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air-passages ALBERT F alco alcoholic drinks apples bath beer Blackboard blood-vessels bodily house body bones brain and nerves bread breathe called cause cider cigarettes clean cold drinking alcoholic liquors drunkard effect of alcohol exercise eyes faster feel ferments fingers flesh flesh-making foods fresh air Give some hints grain grape juice grapes Habakkuk hard harm heart hints about wearing house we live hurtful ill digestion injure inside irritates juice keep kind of food legs Let me tell Leviticus live look red lungs milk move muscles never OUTLINE FOR REVIEW paregoric person Proverbs xxiii pure air QUESTIONS FOR REVIEW round rubbing salt shape sick sick-room skin smoke soon starch stomach strong drink sugar sweat-tubes sweet teeth TEST QUESTIONS things to eat tiny tobacco trunk unwholesome drinks unwholesome food warm waste matter weakens wholesome things wine wonderful Writing Lesson yeast
Page 104 - Where the skin is pretty thick, as on the palms of the hands or the soles of the feet, we can, when we wash ourselves, see dead skin peeling off in little scales.
Page 94 - ... that gives the air any smell, does it some harm. Even nice smells, like those of roses, are unhealthy, if shut up in a room for some time. Dirty walls, ceilings, and floors give the air a musty, close smell; so do dirty clothes, muddy boots, cooking, and washing. Some of these ought not to be in the house at all; others remind us to open our windows wide. All the things I have been saying to you about pure air, apply still more to sick people than to healthy ones. Directions for Reading.—Head...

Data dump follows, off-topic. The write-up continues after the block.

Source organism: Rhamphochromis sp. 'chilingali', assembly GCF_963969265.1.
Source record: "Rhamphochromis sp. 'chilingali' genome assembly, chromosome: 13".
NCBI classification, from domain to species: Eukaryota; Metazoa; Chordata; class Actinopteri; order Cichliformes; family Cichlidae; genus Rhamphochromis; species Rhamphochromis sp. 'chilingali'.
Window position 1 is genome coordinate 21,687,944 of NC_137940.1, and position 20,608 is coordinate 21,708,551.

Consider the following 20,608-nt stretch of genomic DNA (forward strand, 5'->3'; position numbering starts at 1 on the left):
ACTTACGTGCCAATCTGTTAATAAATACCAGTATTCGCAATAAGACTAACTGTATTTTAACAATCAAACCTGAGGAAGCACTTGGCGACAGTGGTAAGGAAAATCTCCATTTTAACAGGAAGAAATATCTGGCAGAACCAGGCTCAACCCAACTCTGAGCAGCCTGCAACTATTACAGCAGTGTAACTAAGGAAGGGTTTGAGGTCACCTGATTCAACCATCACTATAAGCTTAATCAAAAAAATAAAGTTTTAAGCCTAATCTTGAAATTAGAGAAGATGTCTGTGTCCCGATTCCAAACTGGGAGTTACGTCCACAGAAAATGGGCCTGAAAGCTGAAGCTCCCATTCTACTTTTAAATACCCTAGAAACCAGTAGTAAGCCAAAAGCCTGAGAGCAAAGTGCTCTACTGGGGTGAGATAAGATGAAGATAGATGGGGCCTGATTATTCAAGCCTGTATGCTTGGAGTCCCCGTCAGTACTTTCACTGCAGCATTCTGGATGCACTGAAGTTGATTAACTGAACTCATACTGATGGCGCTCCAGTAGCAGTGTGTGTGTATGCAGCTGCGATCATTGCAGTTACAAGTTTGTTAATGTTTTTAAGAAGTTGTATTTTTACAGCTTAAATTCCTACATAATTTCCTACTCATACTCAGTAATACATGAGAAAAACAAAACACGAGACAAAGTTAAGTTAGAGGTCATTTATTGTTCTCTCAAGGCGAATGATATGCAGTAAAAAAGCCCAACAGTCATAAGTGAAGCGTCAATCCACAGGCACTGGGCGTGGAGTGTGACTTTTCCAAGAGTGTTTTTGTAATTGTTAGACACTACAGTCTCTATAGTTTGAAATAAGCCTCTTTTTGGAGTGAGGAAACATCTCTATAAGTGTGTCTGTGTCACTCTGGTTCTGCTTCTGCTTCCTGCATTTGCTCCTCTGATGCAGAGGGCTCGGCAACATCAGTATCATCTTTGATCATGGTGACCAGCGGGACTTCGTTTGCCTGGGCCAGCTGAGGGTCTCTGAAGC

Page 73 - Injurious (p. 61, 1 24). —"Sugar is very wholesome, and, as I told you, we want some in our diet. But children will often eat too much sugar, just as they will eat too little fat. The harm it does them is — first, it is very apt to spoil the teeth; second, it takes away the appetite for other food. If you are always eating sweet cakes and sugar plums, yon will not care for plain, nourishing diet.
Page 90 - ... called oxygen ; it is very fond of joining itself with other things, and burning them, and things burn very fast indeed in oxygen. The second is a very slow, dull gas, called nitrogen ; and nothing will burn in it at all. Pure oxygen would "be too active for us to live in, so it is mixed with nitrogen. When we breathe, the air goes down into our lungs, which are something like sponges, inside our chests. These sponges have in them an immense quantity of little blood-vessels, and great numbers...
Page 83 - ... when we walk and move about, the blood is pressed on faster in the right direction through the arteries and veins. The blood running faster, everything else goes on faster. The heart has to beat faster ; the lungs have to breathe faster, that the air may be there in time to meet the blood ; the red blood is sent round again into the arteries sooner ; and it clears away faster the waste matter and feeds every part quicker as it runs along. This quicker motion gives more life and vigour to every...
Page 83 - JmaH over heels ; look at girls with their swings or their skipping ropes, — how they all jerk and twist and tumble about their bodies in all sorts of ways ; and yet all the time the little heart goes on with its regular tap, tap, tap, against the ribs, and lungs and every other part keep steadily to their work, quite undisturbed by all the odd jumps and jolts ; and if they do go on a little faster for the exercise, it does them good, and not harm. It is because exercise makes the heart and lungs...